Advanced search

Talk to me about hand flapping...

(16 Posts)
tethersend Sun 31-Jul-11 20:03:05

DD is 2.8 and has done this since she was a baby. It has lessened as she gets older, but when excited she sort of shifts from one foot to the other and makes jerky circular movements with her hands, as if she is conducting a very fast orchestra grin

The thing is, I used to teach children with ASD and I am hyper vigilant for any signs of it. Probably too much so; I know how ASD can present, but I have no idea how a typically developing toddler can present IYSWIM.

She has very good language skills, can generalise and (as far as I can tell) has theory of mind; it's just the flapping which worries me.

Has anyone got a child who does/did this? Should I be concerned or will she grow out of it?

AuntieMonica Sun 31-Jul-11 20:04:15

watching this thread very carefully as DD is a hand-flapper also.

Chundle Sun 31-Jul-11 20:34:47

My dd is 2 on a few weeks when she gets excited she runs on her toes and wiggled her hands about like she's about to take off. She has slight speech delay and some sensory issues, she isn't keen on contact with other children but she points and is communicative. Her OT told me it can be linked to sensory integration issues as well as asd

tethersend Sun 31-Jul-11 21:57:40


tethersend Mon 01-Aug-11 08:48:16

Morning bump

countrysidemummy Mon 01-Aug-11 10:23:09

My dd has had a best friend since birth (they are now 7) who has always done this when ever she is excited or distressed. It has lessened in the last couple of years but it is still there. She is a lovely little girl, bright as a button and above average in all her milestones. I really wouldn't worry about your dd she sounds very similar smile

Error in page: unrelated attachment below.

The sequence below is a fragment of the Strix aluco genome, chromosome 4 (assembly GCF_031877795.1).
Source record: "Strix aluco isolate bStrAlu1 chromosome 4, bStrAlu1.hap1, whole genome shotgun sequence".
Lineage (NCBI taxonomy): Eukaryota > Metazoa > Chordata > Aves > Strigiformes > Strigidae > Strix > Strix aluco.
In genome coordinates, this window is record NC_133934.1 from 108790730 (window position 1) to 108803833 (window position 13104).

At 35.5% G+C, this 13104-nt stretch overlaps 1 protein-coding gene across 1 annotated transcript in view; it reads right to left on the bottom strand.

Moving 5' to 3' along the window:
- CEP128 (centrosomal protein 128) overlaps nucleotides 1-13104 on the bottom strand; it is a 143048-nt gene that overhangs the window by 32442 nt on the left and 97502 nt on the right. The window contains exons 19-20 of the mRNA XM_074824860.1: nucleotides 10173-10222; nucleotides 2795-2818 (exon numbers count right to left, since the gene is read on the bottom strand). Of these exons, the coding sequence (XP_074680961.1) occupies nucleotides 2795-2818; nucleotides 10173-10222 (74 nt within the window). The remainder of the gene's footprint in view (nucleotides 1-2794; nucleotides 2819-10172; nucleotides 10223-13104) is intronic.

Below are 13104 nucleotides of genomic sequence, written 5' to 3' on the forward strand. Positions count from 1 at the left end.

deaconblue Mon 01-Aug-11 21:13:48

Ds does this and the running on his toes thing when he's excited. He has been diagnosed with aspergers traits. He also has some sensory integration problems and some retained reflexes.

bruffin Mon 01-Aug-11 21:28:34

My niece used to the hand thing and the same with her feet when was little. It was always when she got excited.
She grew out of it and is 20 now.

ensure Mon 01-Aug-11 22:13:55

I think.... if I remember properly... they're called stereotype movements (?).

When adults have stereotype movements, it's considered a disorder, but with toddlers if there are no other issues it's just considered normal and they grow out of it, like tooth grinding.

rockinhippy Tue 02-Aug-11 00:19:05

My DD is now 8 -

She had excellent language skills etc at that age - but couldn't stand still for a second - she bounced & flapped so much we thought she might take off - ended up with the nickname "Tigga" grin - there were times I wondered as you now do too

but she's fine - in fact she's more than fine in that she's considered very bright & gifted, she probably does have some very mild AS traits, such occasional noise/light sensitivity when she's tired, but she has sailed through a school very used to picking up & coping well with AS DCs - she still bounces & flaps if excited too smile